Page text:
DC Editor-in-Chief Bob Harras Among Several DC Comics Layoffs

DC Comics has reportedly experienced a major shake-up, with editor-in-chief Bob Harras and several [...]


DC Comics has reportedly experienced a major shake-up, with editor-in-chief Bob Harras and several other editors among the employees laid off and Jim Lee removed from his publishing role. ComicBook.com has learned that several employees including Harras, editors Mark Doyle, Brian Cunningham, and Andy Khouri, VP of marketing Jonah Weiland, senior VP Hank Kanalz, and VP of global publishing initiatives and digital strategy Bobbie Chase are all out of the publisher. Lee remains at the company as DC's Chief Creative Officer, but ComicBook.com has learned that he no longer holds the title of publisher. Lee's new role will be to act as a liaison between DC and other brands of Warner Media. ComicBook.com has also learned that Warner Bros is in talks to bring in a new general manager "from the world of esports" to lead the division, but talks have not yet finalized. More cuts are also expected. ComicBook.com has reached out to DC Comics for comment but has not received a reply as of press time.

The layoffs are part of a wider restructuring at parent company Warner Bros., caused by the entertainment company experiencing huge dips in profits due to the COVID-19 pandemic. Warner Bros. has allegedly laid off approximately 600 employees including CFO Kim Williams. As part of this restructure, Warner Bros. is expected to "elevate" HBO Max and expanding its scope globally, which is expected to lead to a shuttering of the DC Universe streaming service. ComicBook.com has learned that most of DC Universe's staff were also laid off as part of today's cuts.

The news comes as Warner Bros prepares to launch its DC FanDome event, a massive online event meant to replace some of the buzz and excitement typically found at conventions like San Diego Comic-Con. However, DC FanDome also represents some of the challenges faced by Warner Bros. in recent months -- the company had to move its eagerly anticipated Wonder Woman 1984 movie due to cascading theater shutdowns, and it has also seen production of several TV projects delayed due to the pandemic. DC Comics was directly affected by the pandemic when comics stores in the U.S. were forced to shut down for nearly a month after Diamond Comics announced it was shutting down due to safety concerns. DC ended the forced industry-wide shutdown when it announced it was working with newly formed alternative distributors. DC later ended their exclusive distribution contract with Diamond in favor of these new distributors.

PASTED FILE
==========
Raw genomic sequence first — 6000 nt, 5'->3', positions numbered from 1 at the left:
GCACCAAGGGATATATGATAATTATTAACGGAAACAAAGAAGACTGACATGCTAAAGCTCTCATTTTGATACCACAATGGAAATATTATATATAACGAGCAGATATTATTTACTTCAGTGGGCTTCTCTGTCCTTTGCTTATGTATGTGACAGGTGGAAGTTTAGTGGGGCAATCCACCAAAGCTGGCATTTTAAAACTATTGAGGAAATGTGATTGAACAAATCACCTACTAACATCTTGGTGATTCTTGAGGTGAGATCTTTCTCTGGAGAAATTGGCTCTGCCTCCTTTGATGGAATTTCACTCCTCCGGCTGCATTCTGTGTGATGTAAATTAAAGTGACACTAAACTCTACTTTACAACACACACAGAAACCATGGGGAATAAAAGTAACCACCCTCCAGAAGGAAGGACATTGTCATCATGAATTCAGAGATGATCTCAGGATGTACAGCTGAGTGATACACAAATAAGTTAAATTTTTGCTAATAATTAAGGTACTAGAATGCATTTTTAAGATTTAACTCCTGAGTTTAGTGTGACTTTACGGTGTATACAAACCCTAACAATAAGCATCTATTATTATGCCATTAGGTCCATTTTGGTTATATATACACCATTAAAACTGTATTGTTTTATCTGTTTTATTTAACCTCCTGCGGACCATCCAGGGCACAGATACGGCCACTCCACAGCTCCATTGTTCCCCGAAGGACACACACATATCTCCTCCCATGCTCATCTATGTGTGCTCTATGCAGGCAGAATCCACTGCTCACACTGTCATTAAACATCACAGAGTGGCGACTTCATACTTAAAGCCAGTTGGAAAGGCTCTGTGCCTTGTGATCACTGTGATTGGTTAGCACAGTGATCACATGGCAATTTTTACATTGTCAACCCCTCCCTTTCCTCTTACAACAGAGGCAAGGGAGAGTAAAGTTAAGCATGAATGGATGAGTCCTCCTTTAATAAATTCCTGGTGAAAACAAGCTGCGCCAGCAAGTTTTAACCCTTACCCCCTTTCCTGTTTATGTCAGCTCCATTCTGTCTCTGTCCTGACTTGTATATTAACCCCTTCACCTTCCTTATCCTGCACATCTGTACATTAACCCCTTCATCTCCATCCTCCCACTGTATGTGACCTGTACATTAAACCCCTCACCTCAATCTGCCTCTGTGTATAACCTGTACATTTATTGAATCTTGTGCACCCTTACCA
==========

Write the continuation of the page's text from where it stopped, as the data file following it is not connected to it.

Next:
While DC has announced several high-profile projects like Tom King and Mitch Gerads' Rohrshach, other longterm plans for the company have seemingly been on hold for months, even before the pandemic temporarily shut down the comics direct market.

DC has faced several challenges in recent years, ranging from the unsuccessful launch of a planned Generation event meant to unify the various eras of the DC Universe into a more cohesive continuity to the poor PR related to the company's Black Label, a "mature" line of comics featuring a mix of in-continuity and out-of-continuity stories. As the company lost market share to rival Marvel Comics, Warner Bros. fired longtime DC Comics publisher Dan DiDio earlier this year. DC has also suffered from mixed performances at the box office, with underperforming movies leading to Geoff Johns, whose career was built on the success of his comics, stepping down as an executive from DC Entertainment. Johns remains a producer for Warner Bros. and co-wrote the screenplay for Wonder Woman 1984. Warner Bros. also shuttered publication of MAD magazine in 2019.

However, despite its struggles in the movie and direct comics market, DC has found success in bookstores thanks to a line of graphic novels aimed at young readers. ComicBook.com has yet to hear any word on future plans for those publishing plans either.

ComicBook.com will continue to report on these layoffs as more news becomes available.